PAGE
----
SOPhiA 2019

Salzburgiense Concilium Omnibus Philosophis Analyticis

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Programme - Talk

Multiple Realizability -- Everywhere or Nowhere?
(Philosophy of Mind, English)

The most influential argument of the 20th century against psycho-neural identity theories in philosophy of mind must be the multiple realizability argument. The argument, first advocated by Putnam and later by Fodor, can be succinctly summarized as the thesis claiming that a mental kind can be realized by distinct physical kinds. The ubiquitous example in philosophy of mind is naturally the example of pain. According to proponents of the multiple realizability thesis (MRT), the mental kind pain can be realized by various physical kinds. Kind pain can hence not be reduced to a single psycho-neural kind, as it can be realized by distinct physical kinds, therefore it follows that type-type psycho-neural identity theory about the mind-body problem is false.

The MRT seemed to go unchallenged throughout the second part of the 20th century; however, it has recently been problematized by various authors in philosophy of mind (e.g. Shapiro, Polger, Kim, Bechtel, etc.). In what follows, I will aim to dismantle the problem of MR for type-type psycho-neural identity theory.

First, I will focus on the distinction between the conceivability claim and the empirical claim of MRT and attempt to establish that the MRT is an empirical thesis and should be treated as such (as argued by Shapiro and Polger, and also implicitly by Putnam), pace some proponents of functionalism (e.g. Fodor). After placing the issue into the empirical realm, I will introduce Shapiro and Polger's ''official recipe'' for MR, and clarify and point out a possible problem for it using a case study. Namely, I will focus on the fact that Shapiro and Polger frame the recipe by comparing taxonomies of different sciences, which seems to entail that (depending on which camp we listen to) either (almost) everything is multiply realizable or (almost) nothing is. I will argue that this is not just the case of grain mismatch by philosophers (as argued by Bechtel and Mundale), but that comparing taxonomical kinds of different sciences inherently leads to grain mismatch because different sciences are describing phenomena at different levels of abstraction. This does not only explain why one camp claims that MR is ubiquitous in nature and the other that MR is almost non-existent, but also shows that MR, when clarified and framed as an empirical thesis, hardly poses a problem for the type-type psycho-neural identity theory.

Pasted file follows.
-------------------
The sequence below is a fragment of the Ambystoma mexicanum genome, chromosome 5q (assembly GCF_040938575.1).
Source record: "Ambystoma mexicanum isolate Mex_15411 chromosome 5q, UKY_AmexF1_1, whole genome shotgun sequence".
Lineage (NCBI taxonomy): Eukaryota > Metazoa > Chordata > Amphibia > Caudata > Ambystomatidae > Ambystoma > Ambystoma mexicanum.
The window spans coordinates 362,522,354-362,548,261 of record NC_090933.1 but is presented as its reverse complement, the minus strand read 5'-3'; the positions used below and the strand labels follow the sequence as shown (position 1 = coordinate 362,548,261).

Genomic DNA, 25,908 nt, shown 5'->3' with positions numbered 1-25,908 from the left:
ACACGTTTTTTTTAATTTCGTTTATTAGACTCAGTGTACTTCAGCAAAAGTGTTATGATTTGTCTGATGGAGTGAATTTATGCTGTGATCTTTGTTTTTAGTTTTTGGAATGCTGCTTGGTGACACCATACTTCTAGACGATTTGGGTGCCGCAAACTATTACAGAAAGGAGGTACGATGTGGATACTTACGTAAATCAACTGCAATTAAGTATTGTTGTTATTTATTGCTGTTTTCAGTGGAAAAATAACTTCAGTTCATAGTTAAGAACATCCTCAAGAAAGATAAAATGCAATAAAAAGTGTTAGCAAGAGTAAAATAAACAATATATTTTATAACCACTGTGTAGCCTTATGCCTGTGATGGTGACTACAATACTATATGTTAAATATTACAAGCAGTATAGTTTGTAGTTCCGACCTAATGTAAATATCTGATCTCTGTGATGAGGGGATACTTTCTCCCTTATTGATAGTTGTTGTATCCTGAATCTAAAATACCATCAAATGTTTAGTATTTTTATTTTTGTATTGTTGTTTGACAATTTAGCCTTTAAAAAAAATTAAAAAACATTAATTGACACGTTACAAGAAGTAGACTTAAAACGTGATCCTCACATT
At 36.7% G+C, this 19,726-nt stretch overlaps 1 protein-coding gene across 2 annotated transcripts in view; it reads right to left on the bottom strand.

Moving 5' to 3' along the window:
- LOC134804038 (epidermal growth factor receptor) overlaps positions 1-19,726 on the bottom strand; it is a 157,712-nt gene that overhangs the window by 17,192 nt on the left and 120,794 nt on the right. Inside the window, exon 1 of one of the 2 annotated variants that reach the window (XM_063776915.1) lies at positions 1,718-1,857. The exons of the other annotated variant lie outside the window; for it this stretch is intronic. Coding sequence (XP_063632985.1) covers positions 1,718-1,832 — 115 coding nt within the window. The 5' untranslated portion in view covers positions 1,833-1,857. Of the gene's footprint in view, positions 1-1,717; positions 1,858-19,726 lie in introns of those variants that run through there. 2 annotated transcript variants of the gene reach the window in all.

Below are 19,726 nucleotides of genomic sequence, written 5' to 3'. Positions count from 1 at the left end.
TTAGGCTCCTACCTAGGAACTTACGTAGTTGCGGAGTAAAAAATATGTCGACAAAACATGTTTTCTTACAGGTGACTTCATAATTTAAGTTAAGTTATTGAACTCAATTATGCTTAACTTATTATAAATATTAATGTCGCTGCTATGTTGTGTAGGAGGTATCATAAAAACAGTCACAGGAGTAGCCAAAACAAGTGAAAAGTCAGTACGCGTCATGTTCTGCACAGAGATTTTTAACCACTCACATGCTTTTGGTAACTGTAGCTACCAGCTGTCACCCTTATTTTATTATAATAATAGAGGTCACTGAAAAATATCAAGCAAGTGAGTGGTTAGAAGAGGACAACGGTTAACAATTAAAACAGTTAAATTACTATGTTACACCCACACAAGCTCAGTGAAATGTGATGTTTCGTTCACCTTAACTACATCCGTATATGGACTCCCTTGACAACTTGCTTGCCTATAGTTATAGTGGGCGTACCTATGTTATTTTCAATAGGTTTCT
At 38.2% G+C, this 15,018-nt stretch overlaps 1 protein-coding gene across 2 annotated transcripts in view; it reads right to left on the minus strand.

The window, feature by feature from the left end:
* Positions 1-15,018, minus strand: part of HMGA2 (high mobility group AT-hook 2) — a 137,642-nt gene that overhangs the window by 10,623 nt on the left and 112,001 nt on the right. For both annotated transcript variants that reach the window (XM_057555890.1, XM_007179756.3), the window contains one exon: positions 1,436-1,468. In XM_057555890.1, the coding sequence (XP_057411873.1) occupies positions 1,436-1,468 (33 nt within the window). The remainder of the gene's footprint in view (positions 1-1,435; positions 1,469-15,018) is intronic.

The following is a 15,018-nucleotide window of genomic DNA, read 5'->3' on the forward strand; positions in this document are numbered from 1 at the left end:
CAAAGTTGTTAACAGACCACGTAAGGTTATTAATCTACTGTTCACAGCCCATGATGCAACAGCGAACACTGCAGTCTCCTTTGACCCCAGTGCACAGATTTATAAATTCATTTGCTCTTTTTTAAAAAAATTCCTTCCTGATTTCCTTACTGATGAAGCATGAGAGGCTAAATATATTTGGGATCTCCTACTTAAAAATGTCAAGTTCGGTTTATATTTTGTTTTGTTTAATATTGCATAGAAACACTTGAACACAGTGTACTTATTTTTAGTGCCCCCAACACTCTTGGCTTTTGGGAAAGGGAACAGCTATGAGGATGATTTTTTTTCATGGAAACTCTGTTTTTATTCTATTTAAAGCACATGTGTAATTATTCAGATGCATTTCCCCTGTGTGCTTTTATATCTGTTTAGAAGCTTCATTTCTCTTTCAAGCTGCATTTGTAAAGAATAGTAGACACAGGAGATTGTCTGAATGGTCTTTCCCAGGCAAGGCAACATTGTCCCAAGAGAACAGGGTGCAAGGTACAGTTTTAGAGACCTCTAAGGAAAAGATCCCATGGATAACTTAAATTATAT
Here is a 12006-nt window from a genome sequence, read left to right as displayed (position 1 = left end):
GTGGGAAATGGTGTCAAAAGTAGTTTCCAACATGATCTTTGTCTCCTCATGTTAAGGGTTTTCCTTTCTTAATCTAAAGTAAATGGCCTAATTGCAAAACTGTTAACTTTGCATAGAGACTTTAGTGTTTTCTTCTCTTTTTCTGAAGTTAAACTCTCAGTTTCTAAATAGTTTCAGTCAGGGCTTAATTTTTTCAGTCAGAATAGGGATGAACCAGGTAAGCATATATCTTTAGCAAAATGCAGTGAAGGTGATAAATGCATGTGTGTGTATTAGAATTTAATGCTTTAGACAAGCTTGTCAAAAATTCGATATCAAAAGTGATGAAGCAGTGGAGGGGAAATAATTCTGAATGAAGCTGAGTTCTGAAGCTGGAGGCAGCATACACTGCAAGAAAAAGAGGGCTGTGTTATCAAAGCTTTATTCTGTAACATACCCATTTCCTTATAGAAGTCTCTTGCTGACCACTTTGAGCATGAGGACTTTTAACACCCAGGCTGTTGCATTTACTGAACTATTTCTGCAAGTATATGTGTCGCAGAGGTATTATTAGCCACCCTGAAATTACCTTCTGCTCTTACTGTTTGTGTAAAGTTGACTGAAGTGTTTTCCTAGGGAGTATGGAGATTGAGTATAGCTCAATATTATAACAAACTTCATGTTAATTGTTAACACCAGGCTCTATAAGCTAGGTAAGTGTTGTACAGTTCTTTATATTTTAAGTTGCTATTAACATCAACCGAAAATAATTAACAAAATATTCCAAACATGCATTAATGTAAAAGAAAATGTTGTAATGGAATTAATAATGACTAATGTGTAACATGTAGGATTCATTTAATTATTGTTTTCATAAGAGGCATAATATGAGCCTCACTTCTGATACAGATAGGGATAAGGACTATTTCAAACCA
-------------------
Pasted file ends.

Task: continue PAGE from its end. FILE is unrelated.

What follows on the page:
Chair:
Time: 10:00-10:30, 20 September 2019 (Friday)
Location: SR 1.007

Tadej Todorović 
(University of Maribor, Slovenia)

Tadej Todorović is a doctoral student of philosophy at the Faculty of Arts, University of Maribor., working in the area of philosophy of mind. His areas of interest are: philosophy of mind, philosophy of language, metaphysics, philosophy of fiction, and applied ethics. He is also the head of the organisational committee of the annual Philosophy Students' Symposium in Maribor, organised by The Slovenian Society for Analytic Philosophy and The Department of Philosophy (Faculty of Arts, University of Maribor).

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